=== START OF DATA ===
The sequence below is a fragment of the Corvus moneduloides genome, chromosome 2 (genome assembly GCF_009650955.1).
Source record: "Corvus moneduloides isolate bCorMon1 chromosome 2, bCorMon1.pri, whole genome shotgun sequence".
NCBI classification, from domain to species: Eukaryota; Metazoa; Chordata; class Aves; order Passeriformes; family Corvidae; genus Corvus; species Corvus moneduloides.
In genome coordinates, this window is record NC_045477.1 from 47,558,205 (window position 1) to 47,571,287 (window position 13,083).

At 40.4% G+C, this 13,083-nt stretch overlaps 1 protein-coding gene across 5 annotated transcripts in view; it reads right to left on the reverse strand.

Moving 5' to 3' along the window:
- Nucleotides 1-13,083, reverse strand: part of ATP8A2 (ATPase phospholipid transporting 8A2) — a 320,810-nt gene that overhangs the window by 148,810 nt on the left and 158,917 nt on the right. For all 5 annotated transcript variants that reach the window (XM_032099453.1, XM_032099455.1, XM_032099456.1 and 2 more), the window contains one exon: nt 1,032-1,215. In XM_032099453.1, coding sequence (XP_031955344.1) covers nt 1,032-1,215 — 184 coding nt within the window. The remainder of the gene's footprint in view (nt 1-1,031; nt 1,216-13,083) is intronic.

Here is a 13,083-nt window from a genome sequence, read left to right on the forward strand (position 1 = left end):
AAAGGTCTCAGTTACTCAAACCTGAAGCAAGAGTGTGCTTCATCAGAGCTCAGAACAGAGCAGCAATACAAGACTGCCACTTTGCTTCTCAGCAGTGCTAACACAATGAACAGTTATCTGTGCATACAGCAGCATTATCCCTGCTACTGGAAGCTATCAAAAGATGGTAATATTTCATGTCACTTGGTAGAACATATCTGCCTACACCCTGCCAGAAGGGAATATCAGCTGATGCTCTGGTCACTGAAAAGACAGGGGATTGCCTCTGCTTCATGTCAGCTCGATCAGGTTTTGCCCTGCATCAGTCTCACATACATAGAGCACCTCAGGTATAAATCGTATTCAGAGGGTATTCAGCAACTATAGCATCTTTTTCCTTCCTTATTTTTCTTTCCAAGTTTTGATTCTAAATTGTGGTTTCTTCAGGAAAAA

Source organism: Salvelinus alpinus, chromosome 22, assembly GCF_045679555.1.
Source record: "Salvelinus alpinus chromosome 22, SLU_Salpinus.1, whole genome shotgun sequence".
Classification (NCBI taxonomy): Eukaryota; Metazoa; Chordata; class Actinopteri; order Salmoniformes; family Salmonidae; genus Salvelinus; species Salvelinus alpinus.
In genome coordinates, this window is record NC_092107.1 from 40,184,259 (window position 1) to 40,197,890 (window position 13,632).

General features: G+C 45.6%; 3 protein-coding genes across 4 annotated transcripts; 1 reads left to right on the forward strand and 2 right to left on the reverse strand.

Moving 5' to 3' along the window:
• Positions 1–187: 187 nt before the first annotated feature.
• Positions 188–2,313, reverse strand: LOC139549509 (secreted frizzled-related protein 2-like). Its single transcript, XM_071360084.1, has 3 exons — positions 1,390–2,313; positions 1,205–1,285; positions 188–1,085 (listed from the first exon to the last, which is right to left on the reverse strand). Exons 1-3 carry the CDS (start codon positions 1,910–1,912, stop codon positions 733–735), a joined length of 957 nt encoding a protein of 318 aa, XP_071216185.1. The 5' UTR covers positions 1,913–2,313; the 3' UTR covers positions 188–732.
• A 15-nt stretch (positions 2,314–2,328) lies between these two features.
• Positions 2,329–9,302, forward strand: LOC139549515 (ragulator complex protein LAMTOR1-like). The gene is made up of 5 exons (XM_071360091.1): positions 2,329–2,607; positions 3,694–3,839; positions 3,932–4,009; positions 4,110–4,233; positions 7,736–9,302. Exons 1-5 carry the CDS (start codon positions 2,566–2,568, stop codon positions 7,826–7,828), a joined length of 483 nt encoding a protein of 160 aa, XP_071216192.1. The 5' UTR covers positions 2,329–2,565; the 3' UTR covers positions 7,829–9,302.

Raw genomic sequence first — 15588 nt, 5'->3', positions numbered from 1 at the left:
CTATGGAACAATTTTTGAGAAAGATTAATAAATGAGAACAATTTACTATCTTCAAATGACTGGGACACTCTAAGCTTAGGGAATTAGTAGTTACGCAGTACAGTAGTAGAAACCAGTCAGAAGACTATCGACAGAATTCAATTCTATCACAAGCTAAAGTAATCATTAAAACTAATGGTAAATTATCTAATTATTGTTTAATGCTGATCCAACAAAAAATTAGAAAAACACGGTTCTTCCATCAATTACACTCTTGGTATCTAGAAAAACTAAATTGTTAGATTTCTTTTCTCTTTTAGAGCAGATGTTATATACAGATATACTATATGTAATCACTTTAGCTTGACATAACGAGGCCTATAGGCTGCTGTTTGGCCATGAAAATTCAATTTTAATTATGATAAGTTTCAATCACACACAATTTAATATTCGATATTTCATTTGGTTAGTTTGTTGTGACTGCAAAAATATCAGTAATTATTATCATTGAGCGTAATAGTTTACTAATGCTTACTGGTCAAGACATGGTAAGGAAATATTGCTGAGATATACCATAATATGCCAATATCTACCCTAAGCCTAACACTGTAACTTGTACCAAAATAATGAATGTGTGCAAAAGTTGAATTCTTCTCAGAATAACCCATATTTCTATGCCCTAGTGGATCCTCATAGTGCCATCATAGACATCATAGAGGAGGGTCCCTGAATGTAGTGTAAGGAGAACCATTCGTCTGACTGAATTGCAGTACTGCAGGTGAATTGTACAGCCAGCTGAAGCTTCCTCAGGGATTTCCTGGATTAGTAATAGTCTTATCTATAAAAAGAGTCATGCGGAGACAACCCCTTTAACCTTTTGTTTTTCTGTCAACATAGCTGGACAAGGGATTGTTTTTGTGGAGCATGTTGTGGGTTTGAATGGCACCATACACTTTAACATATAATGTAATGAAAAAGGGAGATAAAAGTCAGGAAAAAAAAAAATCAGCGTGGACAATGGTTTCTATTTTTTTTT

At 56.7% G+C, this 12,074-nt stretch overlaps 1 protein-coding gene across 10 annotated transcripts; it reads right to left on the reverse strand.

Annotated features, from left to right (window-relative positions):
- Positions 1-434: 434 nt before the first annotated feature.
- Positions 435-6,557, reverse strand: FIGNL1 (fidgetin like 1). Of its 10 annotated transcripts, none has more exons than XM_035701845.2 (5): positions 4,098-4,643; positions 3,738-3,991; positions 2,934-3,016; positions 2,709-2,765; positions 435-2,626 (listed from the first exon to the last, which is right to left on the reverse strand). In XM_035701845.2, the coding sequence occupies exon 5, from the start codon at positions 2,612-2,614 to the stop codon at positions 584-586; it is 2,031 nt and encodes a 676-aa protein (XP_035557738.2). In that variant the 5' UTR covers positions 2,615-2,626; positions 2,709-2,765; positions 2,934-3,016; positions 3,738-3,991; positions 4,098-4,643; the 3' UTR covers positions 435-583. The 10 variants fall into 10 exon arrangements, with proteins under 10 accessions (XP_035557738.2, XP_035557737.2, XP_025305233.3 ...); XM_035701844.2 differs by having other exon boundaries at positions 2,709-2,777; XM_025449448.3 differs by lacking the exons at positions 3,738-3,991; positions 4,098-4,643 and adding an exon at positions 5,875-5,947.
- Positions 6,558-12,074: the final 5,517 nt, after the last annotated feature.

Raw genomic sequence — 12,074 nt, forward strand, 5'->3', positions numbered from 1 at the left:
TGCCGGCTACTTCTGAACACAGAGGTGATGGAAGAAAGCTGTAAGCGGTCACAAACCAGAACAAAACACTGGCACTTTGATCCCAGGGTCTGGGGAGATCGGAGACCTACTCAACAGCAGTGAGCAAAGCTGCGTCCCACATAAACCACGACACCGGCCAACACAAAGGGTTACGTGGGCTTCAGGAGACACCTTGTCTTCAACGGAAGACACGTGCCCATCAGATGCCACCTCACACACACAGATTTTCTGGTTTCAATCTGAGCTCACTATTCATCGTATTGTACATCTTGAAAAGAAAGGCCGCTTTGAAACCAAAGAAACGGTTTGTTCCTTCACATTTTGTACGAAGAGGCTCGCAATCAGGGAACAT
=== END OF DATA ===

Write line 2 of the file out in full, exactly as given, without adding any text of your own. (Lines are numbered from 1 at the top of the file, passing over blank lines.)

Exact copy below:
Source record: "Corvus moneduloides isolate bCorMon1 chromosome 2, bCorMon1.pri, whole genome shotgun sequence".